Such praise, from a man widely regarded as one of the greatest managers there has ever been, hints that the adulation thrown at the 28-year-old from all corners of the world may be fairly justified. As shown above, goals are something not missing from his overall game, and his pace and finishing ability combined with flamboyant exhibitions of individual skill (read: his ‘back’ pass earlier this season for Barca) display many qualities required to be named as one of the best players in the world. So where does the doubt come in?

Well, it turns out there is quite a lot of evidence for the opposition too. Zlatan’s two-goal haul against Arsenal in March produced his first ever goals in the knockout stages of the Champions League, after anonymous appearances in games against Manchester United for Inter Milan last season, and indeed against Inter themselves on Tuesday.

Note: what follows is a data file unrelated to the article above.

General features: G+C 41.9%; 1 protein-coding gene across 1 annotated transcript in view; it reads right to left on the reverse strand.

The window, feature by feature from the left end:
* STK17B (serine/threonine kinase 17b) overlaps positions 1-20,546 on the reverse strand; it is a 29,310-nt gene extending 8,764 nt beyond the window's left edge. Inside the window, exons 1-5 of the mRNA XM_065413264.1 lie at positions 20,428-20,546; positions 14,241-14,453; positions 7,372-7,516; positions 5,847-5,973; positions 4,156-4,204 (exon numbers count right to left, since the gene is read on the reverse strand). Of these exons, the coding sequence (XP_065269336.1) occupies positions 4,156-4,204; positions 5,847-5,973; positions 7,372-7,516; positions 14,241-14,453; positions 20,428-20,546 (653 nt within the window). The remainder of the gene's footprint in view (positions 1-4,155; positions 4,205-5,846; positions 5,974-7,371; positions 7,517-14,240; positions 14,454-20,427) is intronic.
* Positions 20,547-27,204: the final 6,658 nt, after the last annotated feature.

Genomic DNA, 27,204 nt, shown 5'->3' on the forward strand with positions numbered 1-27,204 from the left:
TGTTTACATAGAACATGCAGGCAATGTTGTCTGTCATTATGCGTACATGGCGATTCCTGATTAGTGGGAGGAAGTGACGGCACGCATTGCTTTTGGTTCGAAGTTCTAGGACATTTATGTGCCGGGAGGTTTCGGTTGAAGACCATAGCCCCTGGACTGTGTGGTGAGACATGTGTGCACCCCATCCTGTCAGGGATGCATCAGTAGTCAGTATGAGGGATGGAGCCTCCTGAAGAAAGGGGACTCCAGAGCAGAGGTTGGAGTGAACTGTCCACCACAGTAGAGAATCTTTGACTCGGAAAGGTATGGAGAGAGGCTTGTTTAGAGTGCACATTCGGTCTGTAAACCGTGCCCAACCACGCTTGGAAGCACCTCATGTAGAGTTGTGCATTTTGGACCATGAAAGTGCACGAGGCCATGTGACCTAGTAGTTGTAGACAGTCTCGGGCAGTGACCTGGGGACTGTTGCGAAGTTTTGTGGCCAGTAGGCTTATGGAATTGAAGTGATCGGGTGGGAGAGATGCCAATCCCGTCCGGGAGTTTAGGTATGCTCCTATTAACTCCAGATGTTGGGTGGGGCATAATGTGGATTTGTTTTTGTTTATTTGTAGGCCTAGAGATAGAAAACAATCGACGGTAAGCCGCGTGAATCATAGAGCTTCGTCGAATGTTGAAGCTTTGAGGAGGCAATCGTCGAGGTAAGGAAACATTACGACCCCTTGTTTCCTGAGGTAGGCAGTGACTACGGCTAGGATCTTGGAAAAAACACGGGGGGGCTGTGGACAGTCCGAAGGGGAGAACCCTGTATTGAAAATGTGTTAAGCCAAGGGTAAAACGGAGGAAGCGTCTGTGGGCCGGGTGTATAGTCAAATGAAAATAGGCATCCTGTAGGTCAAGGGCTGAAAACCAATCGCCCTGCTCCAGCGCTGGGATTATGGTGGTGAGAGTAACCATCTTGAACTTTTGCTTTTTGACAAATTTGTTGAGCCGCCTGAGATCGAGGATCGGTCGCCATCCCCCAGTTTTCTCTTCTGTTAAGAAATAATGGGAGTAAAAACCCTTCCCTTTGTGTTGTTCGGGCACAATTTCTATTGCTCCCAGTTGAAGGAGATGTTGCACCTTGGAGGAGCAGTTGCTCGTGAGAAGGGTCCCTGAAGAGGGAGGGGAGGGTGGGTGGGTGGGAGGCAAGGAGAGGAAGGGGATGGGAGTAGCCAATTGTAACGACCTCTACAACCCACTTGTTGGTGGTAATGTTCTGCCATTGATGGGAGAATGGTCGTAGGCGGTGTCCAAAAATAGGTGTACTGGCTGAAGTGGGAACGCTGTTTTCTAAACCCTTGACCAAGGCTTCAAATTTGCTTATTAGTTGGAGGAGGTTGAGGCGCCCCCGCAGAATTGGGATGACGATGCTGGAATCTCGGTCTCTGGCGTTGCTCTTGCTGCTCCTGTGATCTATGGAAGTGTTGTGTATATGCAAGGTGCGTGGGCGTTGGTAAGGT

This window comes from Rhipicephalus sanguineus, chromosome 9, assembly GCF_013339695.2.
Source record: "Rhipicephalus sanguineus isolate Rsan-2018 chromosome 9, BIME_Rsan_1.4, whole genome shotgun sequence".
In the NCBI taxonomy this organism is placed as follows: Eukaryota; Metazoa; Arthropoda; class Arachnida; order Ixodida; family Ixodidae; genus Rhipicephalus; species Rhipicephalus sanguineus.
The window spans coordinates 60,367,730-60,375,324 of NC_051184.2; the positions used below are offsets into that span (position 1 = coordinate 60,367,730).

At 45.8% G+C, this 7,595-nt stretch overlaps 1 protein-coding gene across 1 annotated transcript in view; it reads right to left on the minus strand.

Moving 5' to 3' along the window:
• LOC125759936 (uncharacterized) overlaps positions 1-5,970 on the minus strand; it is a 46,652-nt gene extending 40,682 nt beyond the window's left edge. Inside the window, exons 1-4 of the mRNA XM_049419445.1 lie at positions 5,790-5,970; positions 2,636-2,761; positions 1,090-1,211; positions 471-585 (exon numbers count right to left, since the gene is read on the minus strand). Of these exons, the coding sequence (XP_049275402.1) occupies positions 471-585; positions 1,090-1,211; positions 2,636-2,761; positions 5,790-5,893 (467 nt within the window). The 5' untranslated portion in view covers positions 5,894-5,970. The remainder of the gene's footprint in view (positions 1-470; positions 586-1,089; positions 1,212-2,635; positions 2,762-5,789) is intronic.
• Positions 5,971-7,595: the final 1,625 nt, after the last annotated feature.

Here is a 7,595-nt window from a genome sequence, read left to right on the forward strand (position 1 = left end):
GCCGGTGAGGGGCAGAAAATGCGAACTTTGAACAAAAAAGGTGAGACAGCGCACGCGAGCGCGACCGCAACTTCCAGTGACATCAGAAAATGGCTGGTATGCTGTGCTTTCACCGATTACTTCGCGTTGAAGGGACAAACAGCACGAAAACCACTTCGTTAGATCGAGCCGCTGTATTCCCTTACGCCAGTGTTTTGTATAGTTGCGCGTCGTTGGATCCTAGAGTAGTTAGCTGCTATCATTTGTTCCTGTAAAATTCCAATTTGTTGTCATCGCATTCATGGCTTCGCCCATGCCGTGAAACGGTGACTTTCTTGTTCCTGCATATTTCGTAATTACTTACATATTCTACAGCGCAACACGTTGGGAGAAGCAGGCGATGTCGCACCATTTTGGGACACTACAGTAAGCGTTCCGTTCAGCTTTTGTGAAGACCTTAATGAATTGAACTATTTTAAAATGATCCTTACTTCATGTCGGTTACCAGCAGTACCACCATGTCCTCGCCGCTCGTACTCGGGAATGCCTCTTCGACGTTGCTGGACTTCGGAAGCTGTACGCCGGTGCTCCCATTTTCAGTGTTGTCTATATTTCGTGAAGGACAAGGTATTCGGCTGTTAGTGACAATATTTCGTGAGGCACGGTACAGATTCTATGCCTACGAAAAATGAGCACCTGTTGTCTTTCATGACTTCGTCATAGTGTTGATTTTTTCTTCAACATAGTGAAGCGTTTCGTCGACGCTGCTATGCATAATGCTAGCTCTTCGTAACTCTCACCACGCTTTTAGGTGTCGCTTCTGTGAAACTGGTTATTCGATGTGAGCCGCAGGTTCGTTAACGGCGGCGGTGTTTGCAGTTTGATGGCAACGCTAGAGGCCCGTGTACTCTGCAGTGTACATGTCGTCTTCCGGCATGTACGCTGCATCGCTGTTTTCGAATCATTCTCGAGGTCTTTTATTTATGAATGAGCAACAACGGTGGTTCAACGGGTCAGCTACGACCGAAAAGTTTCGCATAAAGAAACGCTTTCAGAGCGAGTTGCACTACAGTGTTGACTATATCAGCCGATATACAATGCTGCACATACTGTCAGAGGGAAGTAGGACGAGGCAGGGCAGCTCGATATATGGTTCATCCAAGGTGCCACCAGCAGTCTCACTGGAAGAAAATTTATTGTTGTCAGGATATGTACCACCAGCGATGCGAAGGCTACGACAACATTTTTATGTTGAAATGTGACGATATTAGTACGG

His four games for Sweden in the 2006 World Cup were entirely fruitless, and five of his sixteen goals for Sweden in forty appearances came in two games against lowly Malta (with two more coming against San Marino, if we’re being overly cynical). Ibrahimovic has consistently underperformed on a multitude of big occasions in the football calendar, and with Sweden missing out on South Africa in 2010, he has a maximum of two enormous games in which to prove the international doubters wrong, for this season at least.

The enigma of Zlatan Ibrahimovic is likely to play on for a few years yet. Firstly, in England at least, we must ignore the tabloid idiocy that seems to describe him as a lazy, no-hoper purely because he has never produced the goods in a game screened on British terrestrial television. If his exceptional goals-per-game record happened to occur in the Premier League as opposed to Italy and Spain, this blinkered viewpoint would be shifted completely. However, to become a player that goes down in history as a great as opposed to an exceptional goal-poaching show pony, Ibrahimovic must continue to work out the lethargy and anonymity seen on Tuesday, and produce the kind of performance that the likes of Lionel Messi have done time and time again at five years his junior.

Only then, will all doubt of his talent be removed, and ‘Ibra’ can live up to Jose’s billing.

The Author

7 thoughts on “The Enigma Of Ibra